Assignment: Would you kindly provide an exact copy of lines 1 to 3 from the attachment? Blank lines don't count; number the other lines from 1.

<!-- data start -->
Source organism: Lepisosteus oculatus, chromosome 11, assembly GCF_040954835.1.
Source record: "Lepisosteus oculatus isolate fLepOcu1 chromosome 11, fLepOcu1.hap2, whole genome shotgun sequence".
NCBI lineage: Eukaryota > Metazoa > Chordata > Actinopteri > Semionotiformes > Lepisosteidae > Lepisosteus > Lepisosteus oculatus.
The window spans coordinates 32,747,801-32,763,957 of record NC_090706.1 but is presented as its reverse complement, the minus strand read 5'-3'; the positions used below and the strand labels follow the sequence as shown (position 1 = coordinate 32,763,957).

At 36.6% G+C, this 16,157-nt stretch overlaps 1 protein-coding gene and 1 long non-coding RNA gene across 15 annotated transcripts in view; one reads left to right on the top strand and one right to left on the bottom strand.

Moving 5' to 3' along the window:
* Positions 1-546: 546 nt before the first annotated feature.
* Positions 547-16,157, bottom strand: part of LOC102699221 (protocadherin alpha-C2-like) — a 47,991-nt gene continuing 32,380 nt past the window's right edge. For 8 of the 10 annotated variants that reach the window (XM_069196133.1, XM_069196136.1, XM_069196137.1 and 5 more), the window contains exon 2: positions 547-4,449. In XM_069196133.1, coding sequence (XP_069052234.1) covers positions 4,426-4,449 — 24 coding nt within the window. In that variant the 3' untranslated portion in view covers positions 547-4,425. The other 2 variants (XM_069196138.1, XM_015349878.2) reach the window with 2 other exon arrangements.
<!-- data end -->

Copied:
Source organism: Lepisosteus oculatus, chromosome 11, assembly GCF_040954835.1.
Source record: "Lepisosteus oculatus isolate fLepOcu1 chromosome 11, fLepOcu1.hap2, whole genome shotgun sequence".
NCBI lineage: Eukaryota > Metazoa > Chordata > Actinopteri > Semionotiformes > Lepisosteidae > Lepisosteus > Lepisosteus oculatus.